Not far from the creamery, the bulk foods section provides a great way to stock up on necessities, while the test kitchen offers demonstrations, samples and recipes. A portion of the store is dedicated to kitchen utensils and decorations, along with a viewing area into the cannery, where jams, jellies and sauces are made. Sample each selection before choosing what to take home. And if you need help deciding what to do with all that food, choose from the large selection of Amish and Mennonite cookbooks.
Before you go, be sure to pick up something from the bakery for later, like dinner rolls or one of Walnut Creek’s famous fruit-filled fry pies. 641 St. Rte. 39, Walnut Creek 44687, 330/852-2888. walnutcreekcheese.com
Troyer Country Market
An array of cheese varieties are stocked at Troyer Country Market in Millersburg. Here, visitors can sample anything from fruit-laced cheddars (like blueberry and cranberry) to really sweet treats like chocolate chip cheese balls, pumpkin dip and cinnamon butter. Among Troyer’s other selections are its own line of fudge, Amish wedding food — like jarred fruits and pickled vegetables — and ice cream, plus local, seasonal produce, dip mixes and candy. 5201 Co. Rd. 77, Millersburg 44654, 330/893-3786. troyerscountrymarket.com
Heini’s Cheese Chalet
Just down the road, Heini’s Cheese Chalet offers a huge selection of cheeses and samples. The chalet is divided in two, with one side dedicated to cheese, fudge, meat and bulk food, and the other devoted to Velvet Ice Cream, bulk candy and more fudge, plus the Country Peddler gift shop and Heritage Lace store. Here, you can try cheeses made just for fun (green moon cheese, anyone?), as well as yogurt cheese and goat’s milk cheese, plus flavors such as Swiss and rye, as well as different varieties of fudge, like mint chocolate and pumpkin cream cheese. Local meat favorites, like scrapple and head cheese, are sold, as well.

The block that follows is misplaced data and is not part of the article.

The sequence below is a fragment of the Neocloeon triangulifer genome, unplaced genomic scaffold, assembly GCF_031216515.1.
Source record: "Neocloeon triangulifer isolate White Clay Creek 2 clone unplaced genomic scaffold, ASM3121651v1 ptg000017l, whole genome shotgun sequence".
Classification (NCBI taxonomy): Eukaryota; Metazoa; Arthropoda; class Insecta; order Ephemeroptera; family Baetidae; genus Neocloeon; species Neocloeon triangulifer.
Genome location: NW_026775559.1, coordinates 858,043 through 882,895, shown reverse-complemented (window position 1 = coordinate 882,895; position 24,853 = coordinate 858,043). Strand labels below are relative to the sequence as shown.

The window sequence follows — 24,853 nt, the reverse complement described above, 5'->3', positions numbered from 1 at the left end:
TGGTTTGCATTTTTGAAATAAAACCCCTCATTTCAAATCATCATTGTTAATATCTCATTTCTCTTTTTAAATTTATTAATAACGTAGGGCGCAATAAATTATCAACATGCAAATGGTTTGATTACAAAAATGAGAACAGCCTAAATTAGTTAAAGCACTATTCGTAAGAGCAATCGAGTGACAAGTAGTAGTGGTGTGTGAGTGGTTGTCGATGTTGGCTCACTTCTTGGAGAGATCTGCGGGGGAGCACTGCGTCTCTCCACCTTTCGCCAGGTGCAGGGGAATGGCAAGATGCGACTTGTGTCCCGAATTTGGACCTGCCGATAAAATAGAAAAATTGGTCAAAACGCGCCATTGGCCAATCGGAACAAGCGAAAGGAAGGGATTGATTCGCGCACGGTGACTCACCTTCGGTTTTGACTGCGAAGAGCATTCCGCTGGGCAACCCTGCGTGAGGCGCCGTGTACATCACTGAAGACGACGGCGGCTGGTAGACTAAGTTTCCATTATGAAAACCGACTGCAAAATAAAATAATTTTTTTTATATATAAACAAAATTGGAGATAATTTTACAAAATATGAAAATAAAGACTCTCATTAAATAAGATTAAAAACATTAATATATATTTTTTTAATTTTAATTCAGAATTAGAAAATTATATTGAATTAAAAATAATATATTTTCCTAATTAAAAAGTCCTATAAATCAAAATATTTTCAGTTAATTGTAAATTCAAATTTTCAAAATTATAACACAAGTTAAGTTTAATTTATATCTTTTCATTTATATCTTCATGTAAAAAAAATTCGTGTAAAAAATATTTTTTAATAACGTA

View cheese making through windows (the best time to go is before noon) or call ahead to see if Heini’s is offering tours that day. If you miss the factory or the tours, a narrated video takes visitors through each step of the cheese-making process. While you stroll around sampling, look for signs that offer fun facts about cheese, like the difference between lacy and baby Swiss. (Hint: It has to do with fat content.)
When you’re done sampling cheese, head over to the other side of the store. If you have the time, grab a cone and sit under the mural painted by local artist Tom Miller that depicts cheese-making history from 300 B.C. to the present day. 6005 Co. Rd. 77, Millersburg 44654, 330/893-2131. heinis.com